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A Roar Instead of a Whimper

September 27, 2017

Fellow blogger Adam at Neko Random has been blogging about a recent trip to the North Carolina State Zoo, reminding me of an incident I’ll never forget.

 

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When our son was small he loved going to the zoo. Back then, the Portland Zoo was well known for its elephant breeding program, but not much else. Every year we would walk past enclosures with sleepy bears, molting predatory birds and disinterested zebras. But one time was different.

           

I had just passed through the ticket gate with Mrs. C. and little CJ when people ahead of us started running, drawn by one of the most incredible sounds I’ve ever heard, similar to the sound of a freight train rushing down the tracks. We joined the stampede and quickly arrived at the lion compound. The zoo had only one lion and he really wasn’t much of an attraction; old, lazy from years of inactivity and forced feedings, he must have had a name but I can’t remember it.

           

Now this mangy cat was standing on a concrete promontory like a scene from The Lion King, looking little like the unconscious cat I’d seen year after year. Hundreds of spectators crowded the metal guardrail in front of the moat confining him. I pushed my way as close as possible so CJ could get a good view and when we couldn’t get any closer the lion opened his jaws and emitted a marrow-chilling roar that undoubtedly turned many undies yellow and prompted everyone, including me, to leap back a few steps.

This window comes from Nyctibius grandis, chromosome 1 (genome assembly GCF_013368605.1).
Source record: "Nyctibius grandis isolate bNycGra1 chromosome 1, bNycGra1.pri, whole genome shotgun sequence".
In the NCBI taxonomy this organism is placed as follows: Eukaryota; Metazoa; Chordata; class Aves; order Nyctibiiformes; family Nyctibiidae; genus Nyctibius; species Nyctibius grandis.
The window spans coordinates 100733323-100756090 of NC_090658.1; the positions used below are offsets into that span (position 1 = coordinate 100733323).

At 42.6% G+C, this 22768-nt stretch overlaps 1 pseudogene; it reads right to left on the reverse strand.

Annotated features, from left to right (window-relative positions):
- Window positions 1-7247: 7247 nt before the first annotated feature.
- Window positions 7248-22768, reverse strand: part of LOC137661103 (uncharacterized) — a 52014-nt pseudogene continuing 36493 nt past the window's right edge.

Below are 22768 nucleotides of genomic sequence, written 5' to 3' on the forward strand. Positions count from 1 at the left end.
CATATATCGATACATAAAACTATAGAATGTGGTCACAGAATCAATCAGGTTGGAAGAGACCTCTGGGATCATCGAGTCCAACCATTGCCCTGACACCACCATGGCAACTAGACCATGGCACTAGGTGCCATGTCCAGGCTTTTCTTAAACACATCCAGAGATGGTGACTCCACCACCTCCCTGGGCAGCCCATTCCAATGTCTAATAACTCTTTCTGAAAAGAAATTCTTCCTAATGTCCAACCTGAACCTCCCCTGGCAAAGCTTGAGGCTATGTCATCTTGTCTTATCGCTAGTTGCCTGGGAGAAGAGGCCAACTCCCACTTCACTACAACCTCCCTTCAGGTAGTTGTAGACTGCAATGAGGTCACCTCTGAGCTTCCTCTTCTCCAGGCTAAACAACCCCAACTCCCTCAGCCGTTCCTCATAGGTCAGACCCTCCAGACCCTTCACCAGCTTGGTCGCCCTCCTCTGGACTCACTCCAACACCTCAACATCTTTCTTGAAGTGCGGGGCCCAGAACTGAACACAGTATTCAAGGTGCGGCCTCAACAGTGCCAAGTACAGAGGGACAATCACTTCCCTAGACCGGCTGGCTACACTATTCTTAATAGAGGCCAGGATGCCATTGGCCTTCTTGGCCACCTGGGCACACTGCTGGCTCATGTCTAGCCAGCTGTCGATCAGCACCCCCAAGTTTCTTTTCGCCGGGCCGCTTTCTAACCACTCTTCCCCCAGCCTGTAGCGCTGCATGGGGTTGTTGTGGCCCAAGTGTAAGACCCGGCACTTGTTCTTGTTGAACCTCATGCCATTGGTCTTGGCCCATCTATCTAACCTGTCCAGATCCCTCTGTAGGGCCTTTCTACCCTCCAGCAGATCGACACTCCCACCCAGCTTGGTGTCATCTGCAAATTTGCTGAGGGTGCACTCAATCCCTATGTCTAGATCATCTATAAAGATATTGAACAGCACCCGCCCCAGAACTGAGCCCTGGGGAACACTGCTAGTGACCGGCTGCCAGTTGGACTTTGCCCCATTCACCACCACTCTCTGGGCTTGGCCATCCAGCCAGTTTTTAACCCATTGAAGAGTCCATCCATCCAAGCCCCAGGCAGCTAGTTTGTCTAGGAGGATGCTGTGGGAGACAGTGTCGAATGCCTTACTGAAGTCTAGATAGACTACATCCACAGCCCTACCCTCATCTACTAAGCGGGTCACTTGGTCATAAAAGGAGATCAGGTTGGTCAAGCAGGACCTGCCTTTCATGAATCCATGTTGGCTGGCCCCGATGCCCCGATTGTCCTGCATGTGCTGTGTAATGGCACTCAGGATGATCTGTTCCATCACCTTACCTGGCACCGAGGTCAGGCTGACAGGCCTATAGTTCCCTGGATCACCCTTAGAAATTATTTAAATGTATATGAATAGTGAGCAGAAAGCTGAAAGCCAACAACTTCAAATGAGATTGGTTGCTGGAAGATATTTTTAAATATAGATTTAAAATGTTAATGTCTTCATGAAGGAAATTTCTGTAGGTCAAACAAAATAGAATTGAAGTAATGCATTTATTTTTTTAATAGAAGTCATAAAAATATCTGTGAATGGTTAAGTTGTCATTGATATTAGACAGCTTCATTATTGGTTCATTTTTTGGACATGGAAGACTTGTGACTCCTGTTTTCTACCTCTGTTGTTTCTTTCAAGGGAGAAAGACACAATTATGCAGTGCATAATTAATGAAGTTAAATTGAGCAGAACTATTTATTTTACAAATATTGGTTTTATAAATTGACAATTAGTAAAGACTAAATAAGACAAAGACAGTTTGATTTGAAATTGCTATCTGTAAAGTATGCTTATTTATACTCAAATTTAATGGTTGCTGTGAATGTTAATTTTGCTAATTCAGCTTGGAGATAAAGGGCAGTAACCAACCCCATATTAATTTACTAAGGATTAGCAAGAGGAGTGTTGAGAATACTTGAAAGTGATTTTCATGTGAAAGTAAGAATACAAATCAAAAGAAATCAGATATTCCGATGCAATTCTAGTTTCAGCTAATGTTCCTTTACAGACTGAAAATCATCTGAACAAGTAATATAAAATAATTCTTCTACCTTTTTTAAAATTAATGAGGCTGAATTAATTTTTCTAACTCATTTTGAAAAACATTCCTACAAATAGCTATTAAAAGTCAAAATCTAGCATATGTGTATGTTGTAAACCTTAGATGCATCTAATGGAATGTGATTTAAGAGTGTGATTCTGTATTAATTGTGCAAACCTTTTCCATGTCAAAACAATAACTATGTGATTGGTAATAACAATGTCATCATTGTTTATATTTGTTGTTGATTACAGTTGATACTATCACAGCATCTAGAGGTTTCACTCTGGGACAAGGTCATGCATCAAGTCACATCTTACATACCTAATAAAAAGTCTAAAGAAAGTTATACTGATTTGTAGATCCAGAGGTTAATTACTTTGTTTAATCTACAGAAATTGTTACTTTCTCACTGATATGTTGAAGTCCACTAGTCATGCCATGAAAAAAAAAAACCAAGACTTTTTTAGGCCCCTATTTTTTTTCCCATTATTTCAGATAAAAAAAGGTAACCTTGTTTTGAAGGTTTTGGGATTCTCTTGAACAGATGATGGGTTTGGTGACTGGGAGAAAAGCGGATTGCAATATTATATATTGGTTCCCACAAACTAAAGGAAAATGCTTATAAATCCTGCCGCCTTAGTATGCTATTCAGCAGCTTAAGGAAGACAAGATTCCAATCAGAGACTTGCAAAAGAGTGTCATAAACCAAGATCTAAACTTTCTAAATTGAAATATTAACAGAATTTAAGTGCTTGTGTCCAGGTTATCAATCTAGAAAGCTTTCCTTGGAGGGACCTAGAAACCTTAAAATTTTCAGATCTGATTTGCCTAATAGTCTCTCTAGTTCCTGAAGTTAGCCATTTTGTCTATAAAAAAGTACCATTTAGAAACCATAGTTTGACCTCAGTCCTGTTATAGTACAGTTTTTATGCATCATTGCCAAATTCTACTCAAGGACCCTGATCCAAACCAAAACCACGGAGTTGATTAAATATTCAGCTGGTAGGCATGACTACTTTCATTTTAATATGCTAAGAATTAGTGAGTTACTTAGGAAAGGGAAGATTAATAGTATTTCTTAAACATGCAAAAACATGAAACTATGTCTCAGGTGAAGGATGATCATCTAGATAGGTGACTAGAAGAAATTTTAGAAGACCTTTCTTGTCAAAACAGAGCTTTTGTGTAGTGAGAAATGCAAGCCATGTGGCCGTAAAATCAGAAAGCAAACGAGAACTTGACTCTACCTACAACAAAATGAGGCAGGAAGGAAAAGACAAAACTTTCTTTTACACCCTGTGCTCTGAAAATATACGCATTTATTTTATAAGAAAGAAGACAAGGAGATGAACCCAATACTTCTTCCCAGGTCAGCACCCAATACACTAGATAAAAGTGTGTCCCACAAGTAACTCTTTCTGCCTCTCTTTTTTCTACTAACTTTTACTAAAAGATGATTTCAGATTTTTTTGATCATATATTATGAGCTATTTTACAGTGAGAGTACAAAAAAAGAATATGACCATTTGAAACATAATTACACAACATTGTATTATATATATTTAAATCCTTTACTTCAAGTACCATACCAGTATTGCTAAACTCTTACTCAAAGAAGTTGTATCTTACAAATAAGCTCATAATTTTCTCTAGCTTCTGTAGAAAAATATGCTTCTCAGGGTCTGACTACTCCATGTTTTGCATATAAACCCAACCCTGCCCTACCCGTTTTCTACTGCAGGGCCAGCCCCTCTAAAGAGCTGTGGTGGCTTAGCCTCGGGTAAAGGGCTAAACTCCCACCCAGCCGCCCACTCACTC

From then on that lion put the Metro Goldwyn Mayer trademark to shame. He threw back his head and roared with enough energy to scare pee out of King Kong. He bared his teeth, squinted into the sun and let loose a boisterous outcry that overrode five million years of human evolution, a thundering reverberation that made me want to grab my child and run for safety—the atavistic sound that must have terrified early man roaming the savanna for food.

    

Having grown up on Tarzan movies, I’ve heard lions roar, but it’s an altogether different experience hearing one in person, up close. In the safety of a movie theater you can run for the EXIT when you can’t bear the sensation of your heart jack hammering against your ribs, your toes curling in your shoes as fear brushes up and down your spine.

           

He put on a show for hours, his piercing gaze reminding me that, even though we humans now rule a planet, it wasn’t so long ago when we were little more than someone’s supper.

           

The next day I was sitting at the breakfast table, one eye on CJ as he spilled Cheerios on the floor, the other eye on my morning paper. A headline caught my attention. Overnight the lion at the Portland Zoo had died. An autopsy had yet to be performed but the lion was old and it was assumed he’d died of natural causes. I can’t help wondering if he knew he was going to die—the reason he’d put on such a show.

 

 

           

Had he decided to go out with a roar instead of a whimper? No way; they’re just dumb animals. Right?

 

 

 

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Comments

20 Comments
He probably could sense his time was nearly up; probably why he was warning people away since wounded animals really don't want touched.
By: PT Dilloway on September 27, 2017